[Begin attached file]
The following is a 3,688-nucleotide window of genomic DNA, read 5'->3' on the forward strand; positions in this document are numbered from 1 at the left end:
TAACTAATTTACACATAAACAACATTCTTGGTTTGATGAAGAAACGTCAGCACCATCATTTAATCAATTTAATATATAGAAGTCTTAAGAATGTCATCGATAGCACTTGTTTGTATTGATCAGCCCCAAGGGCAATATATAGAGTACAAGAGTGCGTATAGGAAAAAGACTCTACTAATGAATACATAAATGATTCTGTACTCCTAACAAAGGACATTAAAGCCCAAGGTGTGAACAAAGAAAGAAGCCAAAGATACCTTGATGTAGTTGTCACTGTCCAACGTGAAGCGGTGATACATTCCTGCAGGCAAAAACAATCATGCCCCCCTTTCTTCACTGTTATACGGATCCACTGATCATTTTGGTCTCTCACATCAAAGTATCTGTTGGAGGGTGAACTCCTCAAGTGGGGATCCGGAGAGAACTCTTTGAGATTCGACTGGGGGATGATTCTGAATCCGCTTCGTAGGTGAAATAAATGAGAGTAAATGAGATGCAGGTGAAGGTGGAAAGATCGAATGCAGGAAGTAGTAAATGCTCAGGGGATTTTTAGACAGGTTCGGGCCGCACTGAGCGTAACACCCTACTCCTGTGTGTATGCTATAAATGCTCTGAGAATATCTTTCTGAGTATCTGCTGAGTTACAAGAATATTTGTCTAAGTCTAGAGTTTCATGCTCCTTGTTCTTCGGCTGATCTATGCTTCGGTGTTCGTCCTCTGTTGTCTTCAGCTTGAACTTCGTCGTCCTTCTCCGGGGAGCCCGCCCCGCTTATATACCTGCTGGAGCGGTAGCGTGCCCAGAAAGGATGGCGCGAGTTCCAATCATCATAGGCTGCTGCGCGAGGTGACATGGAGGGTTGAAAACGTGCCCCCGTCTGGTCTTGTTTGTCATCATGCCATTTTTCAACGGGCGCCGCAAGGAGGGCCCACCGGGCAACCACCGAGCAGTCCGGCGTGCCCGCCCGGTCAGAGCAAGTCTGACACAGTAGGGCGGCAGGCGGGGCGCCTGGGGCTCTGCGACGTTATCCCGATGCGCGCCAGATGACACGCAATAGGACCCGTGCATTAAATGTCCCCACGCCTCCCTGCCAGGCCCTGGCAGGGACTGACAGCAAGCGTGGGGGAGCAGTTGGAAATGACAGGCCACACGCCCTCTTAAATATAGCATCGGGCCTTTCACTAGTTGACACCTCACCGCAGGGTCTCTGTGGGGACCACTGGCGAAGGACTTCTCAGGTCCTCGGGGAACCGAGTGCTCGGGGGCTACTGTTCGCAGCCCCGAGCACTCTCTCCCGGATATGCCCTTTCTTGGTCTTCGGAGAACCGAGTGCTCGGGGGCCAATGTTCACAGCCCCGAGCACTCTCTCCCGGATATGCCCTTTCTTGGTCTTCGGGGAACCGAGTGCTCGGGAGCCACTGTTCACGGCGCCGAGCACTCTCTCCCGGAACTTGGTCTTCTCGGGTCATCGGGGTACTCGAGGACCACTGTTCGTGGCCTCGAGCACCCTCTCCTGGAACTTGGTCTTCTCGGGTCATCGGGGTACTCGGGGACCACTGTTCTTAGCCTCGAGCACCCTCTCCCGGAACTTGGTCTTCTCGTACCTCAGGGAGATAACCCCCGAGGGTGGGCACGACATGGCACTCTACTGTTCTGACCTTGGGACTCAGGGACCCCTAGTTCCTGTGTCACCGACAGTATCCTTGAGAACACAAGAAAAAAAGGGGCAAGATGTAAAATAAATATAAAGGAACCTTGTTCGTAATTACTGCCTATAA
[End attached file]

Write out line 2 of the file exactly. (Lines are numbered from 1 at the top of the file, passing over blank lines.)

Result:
TAACTAATTTACACATAAACAACATTCTTGGTTTGATGAAGAAACGTCAGCACCATCATTTAATCAATTTAATATATAGAAGTCTTAAGAATGTCATCGATAGCACTTGTTTGTATTGATCAGCCCCAAGGGCAATATATAGAGTACAAGAGTGCGTATAGGAAAAAGACTCTACTAATGAATACATAAATGATTCTGTACTCCTAACAAAGGACATTAAAGCCCAAGGTGTGAACAAAGAAAGAAGCCAAAGATACCTTGATGTAGTTGTCACTGTCCAACGTGAAGCGGTGATACATTCCTGCAGGCAAAAACAATCATGCCCCCCTTTCTTCACTGTTATACGGATCCACTGATCATTTTGGTCTCTCACATCAAAGTATCTGTTGGAGGGTGAACTCCTCAAGTGGGGATCCGGAGAGAACTCTTTGAGATTCGACTGGGGGATGATTCTGAATCCGCTTCGTAGGTGAAATAAATGAGAGTAAATGAGATGCAGGTGAAGGTGGAAAGATCGAATGCAGGAAGTAGTAAATGCTCAGGGGATTTTTAGACAGGTTCGGGCCGCACTGAGCGTAACACCCTACTCCTGTGTGTATGCTATAAATGCTCTGAGAATATCTTTCTGAGTATCTGCTGAGTTACAAGAATATTTGTCTAAGTCTAGAGTTTCATGCTCCTTGTTCTTCGGCTGATCTATGCTTCGGTGTTCGTCCTCTGTTGTCTTCAGCTTGAACTTCGTCGTCCTTCTCCGGGGAGCCCGCCCCGCTTATATACCTGCTGGAGCGGTAGCGTGCCCAGAAAGGATGGCGCGAGTTCCAATCATCATAGGCTGCTGCGCGAGGTGACATGGAGGGTTGAAAACGTGCCCCCGTCTGGTCTTGTTTGTCATCATGCCATTTTTCAACGGGCGCCGCAAGGAGGGCCCACCGGGCAACCACCGAGCAGTCCGGCGTGCCCGCCCGGTCAGAGCAAGTCTGACACAGTAGGGCGGCAGGCGGGGCGCCTGGGGCTCTGCGACGTTATCCCGATGCGCGCCAGATGACACGCAATAGGACCCGTGCATTAAATGTCCCCACGCCTCCCTGCCAGGCCCTGGCAGGGACTGACAGCAAGCGTGGGGGAGCAGTTGGAAATGACAGGCCACACGCCCTCTTAAATATAGCATCGGGCCTTTCACTAGTTGACACCTCACCGCAGGGTCTCTGTGGGGACCACTGGCGAAGGACTTCTCAGGTCCTCGGGGAACCGAGTGCTCGGGGGCTACTGTTCGCAGCCCCGAGCACTCTCTCCCGGATATGCCCTTTCTTGGTCTTCGGAGAACCGAGTGCTCGGGGGCCAATGTTCACAGCCCCGAGCACTCTCTCCCGGATATGCCCTTTCTTGGTCTTCGGGGAACCGAGTGCTCGGGAGCCACTGTTCACGGCGCCGAGCACTCTCTCCCGGAACTTGGTCTTCTCGGGTCATCGGGGTACTCGAGGACCACTGTTCGTGGCCTCGAGCACCCTCTCCTGGAACTTGGTCTTCTCGGGTCATCGGGGTACTCGGGGACCACTGTTCTTAGCCTCGAGCACCCTCTCCCGGAACTTGGTCTTCTCGTACCTCAGGGAGATAACCCCCGAGGGTGGGCACGACATGGCACTCTACTGTTCTGACCTTGGGACTCAGGGACCCCTAGTTCCTGTGTCACCGACAGTATCCTTGAGAACACAAGAAAAAAAGGGGCAAGATGTAAAATAAATATAAAGGAACCTTGTTCGTAATTACTGCCTATAA